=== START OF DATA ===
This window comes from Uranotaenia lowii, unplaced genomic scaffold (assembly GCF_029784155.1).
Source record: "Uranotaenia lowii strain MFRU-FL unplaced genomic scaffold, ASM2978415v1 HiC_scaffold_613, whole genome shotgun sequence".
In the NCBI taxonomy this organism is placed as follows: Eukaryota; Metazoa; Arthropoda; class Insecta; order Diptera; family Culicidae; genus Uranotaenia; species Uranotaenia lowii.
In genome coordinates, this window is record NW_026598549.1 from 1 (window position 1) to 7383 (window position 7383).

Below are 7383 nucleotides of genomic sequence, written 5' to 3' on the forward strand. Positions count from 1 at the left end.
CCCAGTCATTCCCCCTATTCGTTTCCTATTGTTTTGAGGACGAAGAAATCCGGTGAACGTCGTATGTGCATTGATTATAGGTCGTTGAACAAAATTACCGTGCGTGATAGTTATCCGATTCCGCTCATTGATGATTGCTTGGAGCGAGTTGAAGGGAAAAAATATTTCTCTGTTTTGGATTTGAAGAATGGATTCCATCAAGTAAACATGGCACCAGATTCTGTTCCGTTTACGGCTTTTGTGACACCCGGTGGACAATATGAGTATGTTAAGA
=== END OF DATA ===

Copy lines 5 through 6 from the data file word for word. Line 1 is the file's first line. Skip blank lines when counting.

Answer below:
Below are 7383 nucleotides of genomic sequence, written 5' to 3' on the forward strand. Positions count from 1 at the left end.
CCCAGTCATTCCCCCTATTCGTTTCCTATTGTTTTGAGGACGAAGAAATCCGGTGAACGTCGTATGTGCATTGATTATAGGTCGTTGAACAAAATTACCGTGCGTGATAGTTATCCGATTCCGCTCATTGATGATTGCTTGGAGCGAGTTGAAGGGAAAAAATATTTCTCTGTTTTGGATTTGAAGAATGGATTCCATCAAGTAAACATGGCACCAGATTCTGTTCCGTTTACGGCTTTTGTGACACCCGGTGGACAATATGAGTATGTTAAGA